Ask any experienced skier about Japan and there is one thing that always gets a mention – the powder. Fine, soft, and wonderfully reliable, there is no better snow to carve your fresh tracks into each morning. Add in the volcanic wilderness, soaring mountains and bubbling hot springs, and Japan offers one of the most exhilarating and culturally rich winter sports experiences in the world. The sake is pretty good too.
Here is our guide to some of Japan’s best ski resorts…
At 1,308m, Mount Niseko Annupuri, is the heart of Japan’s powder scene. It has an average annual snowfall of more than 50ft, and one of the longest seasons in Japan (most of the runs stay open until early May). Situated on Hokkaido, Japan's northernmost main island, Niseko has four interconnected resorts, giving experienced skiers and boarders plenty of space to explore.
As well as some long, wide, groomed pistes, there are miles of beautiful tree runs to explore. The area’s Shirakaba, or white birch trees, create perfect zigzagging routes for those looking for an adrenaline fix, while children and people who are new to skiing can enjoy gentle meanders through idyllic winter wonderland forests. The softness of the powder also makes Niseko the perfect place for beginners and people looking to improve their confidence at skiing – it’s a very forgiving surface to fall onto.
For advanced skiers there is a controlled off-piste area, which can open up some of the best snow conditions you will ever see – you will feel like you are floating down the mountains. A guide can take you on the best routes according to the daily conditions.
And for those aching muscles afterward, head to one of the region’s luxurious hot springs - there can be a no better, or more memorable place to soak away the day.
Hirafu is the liveliest town in the Niseko ski region, with a buzzing après ski scene. Whiskey bars will help to warm you from the inside, while foodies can dine out on fresh seafood from Hokkaido’s eastern coast - snow crab, sweet oysters, and the freshest sashimi are all on the menu.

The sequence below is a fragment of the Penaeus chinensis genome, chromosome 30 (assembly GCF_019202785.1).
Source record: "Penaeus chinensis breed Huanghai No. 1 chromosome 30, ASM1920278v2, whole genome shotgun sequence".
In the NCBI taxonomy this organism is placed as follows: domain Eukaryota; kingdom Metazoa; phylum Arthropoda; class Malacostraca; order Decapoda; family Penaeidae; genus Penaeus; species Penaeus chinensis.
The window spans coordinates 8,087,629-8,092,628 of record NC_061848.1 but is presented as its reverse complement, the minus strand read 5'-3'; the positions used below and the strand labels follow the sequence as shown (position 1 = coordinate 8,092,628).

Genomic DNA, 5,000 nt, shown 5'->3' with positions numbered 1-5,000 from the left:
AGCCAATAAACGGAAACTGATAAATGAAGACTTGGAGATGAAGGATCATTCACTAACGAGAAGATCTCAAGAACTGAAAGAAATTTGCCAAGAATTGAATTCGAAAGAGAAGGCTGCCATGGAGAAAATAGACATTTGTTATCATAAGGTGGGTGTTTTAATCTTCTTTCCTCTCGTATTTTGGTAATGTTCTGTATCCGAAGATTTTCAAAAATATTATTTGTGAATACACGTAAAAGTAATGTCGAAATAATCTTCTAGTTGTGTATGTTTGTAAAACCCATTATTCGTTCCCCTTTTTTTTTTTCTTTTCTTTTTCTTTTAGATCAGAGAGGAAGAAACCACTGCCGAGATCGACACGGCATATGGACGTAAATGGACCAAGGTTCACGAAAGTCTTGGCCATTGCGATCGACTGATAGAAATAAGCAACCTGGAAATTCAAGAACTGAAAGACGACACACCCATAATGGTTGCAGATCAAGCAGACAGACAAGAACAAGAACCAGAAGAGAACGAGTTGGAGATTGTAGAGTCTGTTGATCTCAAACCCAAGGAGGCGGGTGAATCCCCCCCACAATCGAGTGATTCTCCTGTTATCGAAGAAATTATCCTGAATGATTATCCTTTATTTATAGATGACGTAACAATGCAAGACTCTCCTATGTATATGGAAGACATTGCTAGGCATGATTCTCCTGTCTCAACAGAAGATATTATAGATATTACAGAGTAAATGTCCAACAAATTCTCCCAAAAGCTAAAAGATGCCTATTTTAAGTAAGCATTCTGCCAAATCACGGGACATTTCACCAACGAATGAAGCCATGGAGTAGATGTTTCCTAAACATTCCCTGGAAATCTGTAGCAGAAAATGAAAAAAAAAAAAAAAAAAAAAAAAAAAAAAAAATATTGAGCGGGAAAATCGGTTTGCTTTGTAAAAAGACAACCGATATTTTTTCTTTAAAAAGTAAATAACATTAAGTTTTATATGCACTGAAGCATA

But this is still a family-friendly resort. The ski-in ski-out accommodation to the north of Hirafu makes getting your little ones to their lessons simple and stress-free, and there are areas kept exclusively for children and people on ski lessons, which feel safe and controlled. A play park also helps to keep the youngest skiers entertained while their parents can take advantage of some off-piste skiing and snowboarding areas, should they wish.
Hirafu also boasts opportunities for night skiing. There are few experiences more magical than floating down the powdery trails by lantern light, led by an expert guide.
Tiny by comparison to Hirafu and Niseko, but all the more beautiful for it. The fishing port of Otaru on Ishikari Bay is a place to escape the crowds and soak up some authentic Japanese culture. Of course, the seafood here is incredible and there is an entire street of Sushiya-dori or traditional sushi shops, which would alone make the journey to Otaru well worth it. A picturesque canal runs through the town, nodding to the area’s heritage. Visitors can also explore the numerous working glassworks studios and meet the local artisans who are working to continue this ancient craft that has formed part of the area’s culture for centuries. The Tanaka Sake Brewery offers a glimpse into the country’s other world-famous culture, and an opportunity to learn about the finer points of sake.
When it comes to the slopes, Otaru is small – there are just six runs that are mostly serviced by a ropeway and two small chair lifts. This means the area stays off the usual tourist track though, which is a big part of its appeal.
Located in the heart of the Japanese Alps, (though also just three hours from Tokyo) the Hakuba valley comprises 10 individual resorts and is one of the country’s best-known snow sports regions. It hosted the 1998 winter Olympics, so the facilities here are plentiful. There are numerous children’s snow parks with magic carpets, tobogganing, and snow tubing runs, as well as a terrain park for experienced boarders and skiers, which features a well-maintained half pipe and a variety of kickers (ranging from small to 20 meters) and jib rails. There are also more than 200 slopes within the various resorts, so plenty of opportunity to explore a different area each day if that’s what you are looking for.
The area has a number of traditional Ryokan, or Japanese inns for food and overnight accommodation, so the après ski offers an authentic taste of the country’s culture. There are also local onsen, or hot springs, to help you soak away the efforts of the day.
Famously Japan’s most accessible ski area (there is a Shinkansen station at the base building), you could spend the day exploring Yuzawa’s alpine slopes before being whisked off to the capital for dinner.
There are 12 resorts within the Yuzawa area, and they are generally family friendly with some long, wide slopes that are perfect for learning on. Iwappara and Maiko have ski-in ski-out accommodation, while the Kagura, Naeba, and Hakkai-san have some steep runs and off-piste areas where advanced skiers can get their adrenaline fix.
Of course, because of its proximity to Tokyo, it can get busy, so we recommend an expert guide to take you away from the crowds and into the virgin snow.
Get in touch with our Untold Story team for more advice on our winter snow experiences and to explore Japan.